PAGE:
NCAA Tournament Power Rankings

(#55) Georgia State
How they got here: It was a hot-and-cold kind of year for Georgia State. In the span of five games early in the season, the Panthers lost to Creighton and Liberty by a combined margin of 51 points, blew out Georgia and upset Alabama. They were a little less erratic in Sun Belt play, though, and they have won eight of their last nine games.

Reason to believe: D’Marcus Simonds is the stat-sheet stuffer that a lot of fans might remember from last year’s tournament team, but he is just one of five Panthers averaging more than 11 points per game. This team is lethal from three-point range, and it thrives on turning blocks and steals into easy buckets. Georgia State is a minor-conference version of Auburn in that regard.

Reason to worry: The panthers are downright awful on the glass, ranking in the bottom 50 on both ends of the court per KenPom, and their three-point defense leaves a lot to be desired. Such is life when you primarily play zone defense and don’t put a ton of emphasis on crashing the offensive boards, though. Teams who can stroke it from distance can handle Georgia State with relative ease.

March Madness Ceiling: Georgia State broke brackets around the world in 2015 when it upset Baylor in the first round. Perhaps another Ron-Hunter-falls-off-his-stool moment is coming again this year? The rebounding numbers are terrifying, but there are so many scoring options that the Panthers could put up 70 points without a single offensive rebound. We’ll see if the slipper still fits on this Cinderella.


(#10) Houston Cougars

How they got here: Before losing by 12 to Cincinnati in the AAC championship game, the only blips on the Cougars radar were conference losses to UCF and Temple by a combined nine points. After landing a No. 6 seed in last year’s tournament and losing to Michigan by one point in the second round, they entered the season with high hopes and delivered

Reason to believe: A 6-3 record in Quad 1 games that included double-digit wins over Cincinnati and Utah State is a good indication that this team is legit. The Cougars lead the nation in opponent’s field-goal percentage (36.5%) and ranked 13th in KenPoms adjusted defensive efficiency. They’re far from a one-dimensional team, though, checking in at 22nd in offensive efficiency. Upperclassmen Corey Davis Jr., Armoni Brooks and Galen Robinson Jr. lead a balanced attack.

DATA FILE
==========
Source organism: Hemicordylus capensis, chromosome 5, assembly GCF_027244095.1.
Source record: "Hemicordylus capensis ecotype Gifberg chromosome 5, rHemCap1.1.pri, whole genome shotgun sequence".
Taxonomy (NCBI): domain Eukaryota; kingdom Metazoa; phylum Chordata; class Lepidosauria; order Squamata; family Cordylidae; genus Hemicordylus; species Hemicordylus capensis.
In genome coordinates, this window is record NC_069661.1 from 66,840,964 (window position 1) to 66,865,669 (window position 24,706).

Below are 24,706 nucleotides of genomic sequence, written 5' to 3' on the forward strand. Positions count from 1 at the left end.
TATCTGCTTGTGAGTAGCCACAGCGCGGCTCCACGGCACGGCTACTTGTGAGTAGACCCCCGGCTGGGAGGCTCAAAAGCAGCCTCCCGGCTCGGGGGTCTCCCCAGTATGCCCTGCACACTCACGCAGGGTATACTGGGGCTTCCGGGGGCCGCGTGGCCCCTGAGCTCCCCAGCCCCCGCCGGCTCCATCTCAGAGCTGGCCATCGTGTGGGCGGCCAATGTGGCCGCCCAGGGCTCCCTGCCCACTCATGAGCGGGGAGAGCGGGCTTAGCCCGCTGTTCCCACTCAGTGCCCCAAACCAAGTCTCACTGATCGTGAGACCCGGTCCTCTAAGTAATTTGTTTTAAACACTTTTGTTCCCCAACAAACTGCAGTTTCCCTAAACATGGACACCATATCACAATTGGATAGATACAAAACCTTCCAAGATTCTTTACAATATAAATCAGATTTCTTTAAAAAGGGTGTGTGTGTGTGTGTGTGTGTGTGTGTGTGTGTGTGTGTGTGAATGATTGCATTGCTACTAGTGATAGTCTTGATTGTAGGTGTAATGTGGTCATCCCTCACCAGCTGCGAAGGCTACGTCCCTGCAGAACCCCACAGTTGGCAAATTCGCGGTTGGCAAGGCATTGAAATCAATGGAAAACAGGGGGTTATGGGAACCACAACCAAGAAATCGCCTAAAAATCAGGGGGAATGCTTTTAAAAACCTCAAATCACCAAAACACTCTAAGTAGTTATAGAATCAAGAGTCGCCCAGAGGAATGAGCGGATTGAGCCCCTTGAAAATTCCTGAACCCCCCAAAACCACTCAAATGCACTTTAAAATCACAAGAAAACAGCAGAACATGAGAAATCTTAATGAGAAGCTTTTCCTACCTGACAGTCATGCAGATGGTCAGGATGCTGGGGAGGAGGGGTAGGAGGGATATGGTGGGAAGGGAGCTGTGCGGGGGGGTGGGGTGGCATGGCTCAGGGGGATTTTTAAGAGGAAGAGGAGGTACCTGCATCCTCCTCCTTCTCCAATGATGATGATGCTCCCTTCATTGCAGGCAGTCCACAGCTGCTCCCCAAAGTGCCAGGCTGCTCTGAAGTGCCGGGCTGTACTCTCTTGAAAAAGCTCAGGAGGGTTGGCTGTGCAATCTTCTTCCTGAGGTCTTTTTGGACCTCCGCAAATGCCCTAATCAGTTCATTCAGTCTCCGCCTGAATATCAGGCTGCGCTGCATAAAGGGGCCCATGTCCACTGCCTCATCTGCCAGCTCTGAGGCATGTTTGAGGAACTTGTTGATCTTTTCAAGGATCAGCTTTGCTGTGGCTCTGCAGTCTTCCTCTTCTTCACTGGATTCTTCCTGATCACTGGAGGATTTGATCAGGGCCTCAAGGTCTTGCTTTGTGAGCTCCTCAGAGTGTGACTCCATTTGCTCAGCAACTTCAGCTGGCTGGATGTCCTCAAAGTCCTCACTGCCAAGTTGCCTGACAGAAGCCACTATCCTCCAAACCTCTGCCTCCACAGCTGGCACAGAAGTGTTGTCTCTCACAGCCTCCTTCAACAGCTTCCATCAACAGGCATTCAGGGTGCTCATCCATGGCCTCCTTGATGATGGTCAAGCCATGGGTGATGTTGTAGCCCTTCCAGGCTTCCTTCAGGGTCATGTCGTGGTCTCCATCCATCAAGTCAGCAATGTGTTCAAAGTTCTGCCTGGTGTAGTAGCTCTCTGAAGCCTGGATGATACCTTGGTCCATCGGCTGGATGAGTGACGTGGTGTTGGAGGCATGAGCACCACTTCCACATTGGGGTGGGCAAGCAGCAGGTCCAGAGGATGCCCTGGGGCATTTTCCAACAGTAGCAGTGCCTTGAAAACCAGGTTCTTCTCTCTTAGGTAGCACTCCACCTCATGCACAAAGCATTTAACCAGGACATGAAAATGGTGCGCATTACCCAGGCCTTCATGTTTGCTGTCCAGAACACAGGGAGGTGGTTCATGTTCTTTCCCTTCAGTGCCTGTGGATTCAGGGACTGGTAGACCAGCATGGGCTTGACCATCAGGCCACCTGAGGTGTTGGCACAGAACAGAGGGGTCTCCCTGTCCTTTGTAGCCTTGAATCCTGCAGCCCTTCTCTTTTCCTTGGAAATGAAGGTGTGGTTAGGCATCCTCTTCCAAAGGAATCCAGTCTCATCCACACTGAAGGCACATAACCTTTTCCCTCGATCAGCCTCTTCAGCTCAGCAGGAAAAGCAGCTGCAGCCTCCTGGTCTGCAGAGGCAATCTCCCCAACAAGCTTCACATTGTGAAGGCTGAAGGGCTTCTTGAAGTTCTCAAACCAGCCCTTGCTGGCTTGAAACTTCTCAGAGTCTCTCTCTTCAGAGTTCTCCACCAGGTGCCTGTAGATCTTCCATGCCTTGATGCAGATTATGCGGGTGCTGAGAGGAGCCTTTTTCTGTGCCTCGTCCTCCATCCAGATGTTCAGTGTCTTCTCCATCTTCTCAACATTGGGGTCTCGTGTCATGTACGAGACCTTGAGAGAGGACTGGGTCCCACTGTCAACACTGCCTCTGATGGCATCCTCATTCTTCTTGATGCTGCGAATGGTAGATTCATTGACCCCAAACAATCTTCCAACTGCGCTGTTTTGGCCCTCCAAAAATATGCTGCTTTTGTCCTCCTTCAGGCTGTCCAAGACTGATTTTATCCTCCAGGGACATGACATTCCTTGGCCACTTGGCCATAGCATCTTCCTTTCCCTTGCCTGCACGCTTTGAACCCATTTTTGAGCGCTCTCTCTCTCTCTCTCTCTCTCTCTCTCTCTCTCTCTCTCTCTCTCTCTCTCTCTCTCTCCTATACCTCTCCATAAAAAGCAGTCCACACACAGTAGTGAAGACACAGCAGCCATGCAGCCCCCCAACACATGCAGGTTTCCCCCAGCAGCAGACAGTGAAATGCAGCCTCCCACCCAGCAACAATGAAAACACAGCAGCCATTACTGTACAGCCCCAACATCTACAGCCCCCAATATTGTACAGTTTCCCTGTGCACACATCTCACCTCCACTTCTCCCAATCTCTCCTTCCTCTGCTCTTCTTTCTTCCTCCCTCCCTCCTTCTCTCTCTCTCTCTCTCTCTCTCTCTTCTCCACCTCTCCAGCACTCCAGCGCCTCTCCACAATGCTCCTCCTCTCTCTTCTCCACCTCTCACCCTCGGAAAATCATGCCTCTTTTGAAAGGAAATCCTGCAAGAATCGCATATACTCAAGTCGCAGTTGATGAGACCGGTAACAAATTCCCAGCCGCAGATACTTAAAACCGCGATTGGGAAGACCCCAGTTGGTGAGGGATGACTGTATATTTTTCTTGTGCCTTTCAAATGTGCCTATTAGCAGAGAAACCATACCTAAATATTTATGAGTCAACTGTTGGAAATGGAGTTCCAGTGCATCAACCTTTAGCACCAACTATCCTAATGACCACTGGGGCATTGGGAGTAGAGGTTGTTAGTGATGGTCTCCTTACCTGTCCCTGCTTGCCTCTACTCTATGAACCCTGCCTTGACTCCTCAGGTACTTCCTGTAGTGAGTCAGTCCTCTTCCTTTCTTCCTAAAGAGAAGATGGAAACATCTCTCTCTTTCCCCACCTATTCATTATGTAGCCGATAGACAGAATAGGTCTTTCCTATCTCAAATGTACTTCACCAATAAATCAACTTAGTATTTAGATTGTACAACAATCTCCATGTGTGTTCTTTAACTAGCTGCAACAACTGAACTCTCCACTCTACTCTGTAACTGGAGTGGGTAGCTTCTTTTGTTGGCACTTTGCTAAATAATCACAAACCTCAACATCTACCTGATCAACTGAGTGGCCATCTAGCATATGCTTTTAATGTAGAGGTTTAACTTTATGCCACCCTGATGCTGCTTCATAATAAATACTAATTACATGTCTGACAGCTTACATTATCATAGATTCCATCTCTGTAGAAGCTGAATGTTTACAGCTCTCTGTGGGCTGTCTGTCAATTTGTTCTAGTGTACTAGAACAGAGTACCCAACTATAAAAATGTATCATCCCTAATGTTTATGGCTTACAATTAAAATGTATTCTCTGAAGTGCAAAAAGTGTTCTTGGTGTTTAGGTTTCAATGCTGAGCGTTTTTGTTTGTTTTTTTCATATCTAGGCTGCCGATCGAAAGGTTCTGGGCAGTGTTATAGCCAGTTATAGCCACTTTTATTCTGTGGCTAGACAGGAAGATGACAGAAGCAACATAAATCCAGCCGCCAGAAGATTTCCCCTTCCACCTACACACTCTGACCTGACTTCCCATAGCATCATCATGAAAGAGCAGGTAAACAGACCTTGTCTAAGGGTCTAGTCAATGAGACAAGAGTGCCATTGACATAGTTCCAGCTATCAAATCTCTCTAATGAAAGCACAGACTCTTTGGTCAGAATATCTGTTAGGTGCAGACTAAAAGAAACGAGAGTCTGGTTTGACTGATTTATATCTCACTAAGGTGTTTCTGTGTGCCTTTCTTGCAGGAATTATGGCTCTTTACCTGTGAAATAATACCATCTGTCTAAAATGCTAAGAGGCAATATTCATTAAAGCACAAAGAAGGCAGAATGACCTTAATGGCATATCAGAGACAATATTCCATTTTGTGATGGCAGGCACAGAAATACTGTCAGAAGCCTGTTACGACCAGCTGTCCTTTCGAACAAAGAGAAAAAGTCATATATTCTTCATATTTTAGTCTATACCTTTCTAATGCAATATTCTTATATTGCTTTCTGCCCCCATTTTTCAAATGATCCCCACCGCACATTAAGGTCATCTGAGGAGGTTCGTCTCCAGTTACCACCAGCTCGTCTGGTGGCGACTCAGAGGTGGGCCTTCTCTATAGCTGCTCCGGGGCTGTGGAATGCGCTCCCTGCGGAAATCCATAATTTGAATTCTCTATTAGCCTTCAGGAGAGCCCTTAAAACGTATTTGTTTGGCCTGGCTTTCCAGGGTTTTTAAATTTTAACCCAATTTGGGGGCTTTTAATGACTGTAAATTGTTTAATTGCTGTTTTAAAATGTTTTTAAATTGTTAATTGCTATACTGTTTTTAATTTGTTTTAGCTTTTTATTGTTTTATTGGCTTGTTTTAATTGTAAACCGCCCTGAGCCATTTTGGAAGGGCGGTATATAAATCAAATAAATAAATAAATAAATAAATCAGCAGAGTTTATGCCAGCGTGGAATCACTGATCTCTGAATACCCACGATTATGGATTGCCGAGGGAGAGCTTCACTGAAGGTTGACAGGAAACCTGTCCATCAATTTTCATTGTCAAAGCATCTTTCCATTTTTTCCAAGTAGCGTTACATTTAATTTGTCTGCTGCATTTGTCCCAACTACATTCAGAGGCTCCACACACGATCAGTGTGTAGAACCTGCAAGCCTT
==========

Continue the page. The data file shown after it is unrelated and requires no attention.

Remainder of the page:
Reason to worry: The Cougars don’t shoot free throws particularly well (70.4%, 178th in NCAA), and they’re undersized aside from 6’8" senior forward Breaon Brady. Those could be deciding factors down the stretch in a close game against another top-tier team. Their nonconference SOS was also outside the top 100, and aside from the LSU and Utah State games, they weren’t tested in the nonconference slate. It’s nitpicking, but other top-tier teams are more battle-tested.

March Madness Ceiling: Anything short of a Sweet 16 trip would be a massive disappointment, and this team will have its sights set on the Final Four. Between the Cougars’ defensive efficiency, balanced offense and tournament experience, that’s not out of the realm of possibility.


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Yep. I get the shakes every time we go to the line.

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Yep, get the shakes when they shoot 70% down right terrified when free throws hover at 50%. Just look at what made free throws does to the result of the Michigan game.

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If you’ve watched UH basketball for years as I have, you know that we’ve had trouble with free throws for a long time. Guy’s teams had their share of trouble too.

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It’s not like playing for a certain team dooms one to shooting free throws poorly. It’s a matter of practice and coaching and knowing how to deal with extreme pressure late in close games.

I know that you can nit pick this, but the bottom line is that UH beat the following teams:

Oregon - PAC tourney champion
LSU - SEC season champs
St. Louis - Atlantic 10 tourney champion
Utah State - MWC tourney champion
Cincinatti (twice) - AAC tourney champion

When you beat champions, it kinda good in my book.


Correct, but it’s not a new phenomenon.

I din’t say it was new. I guess I’m not getting your point.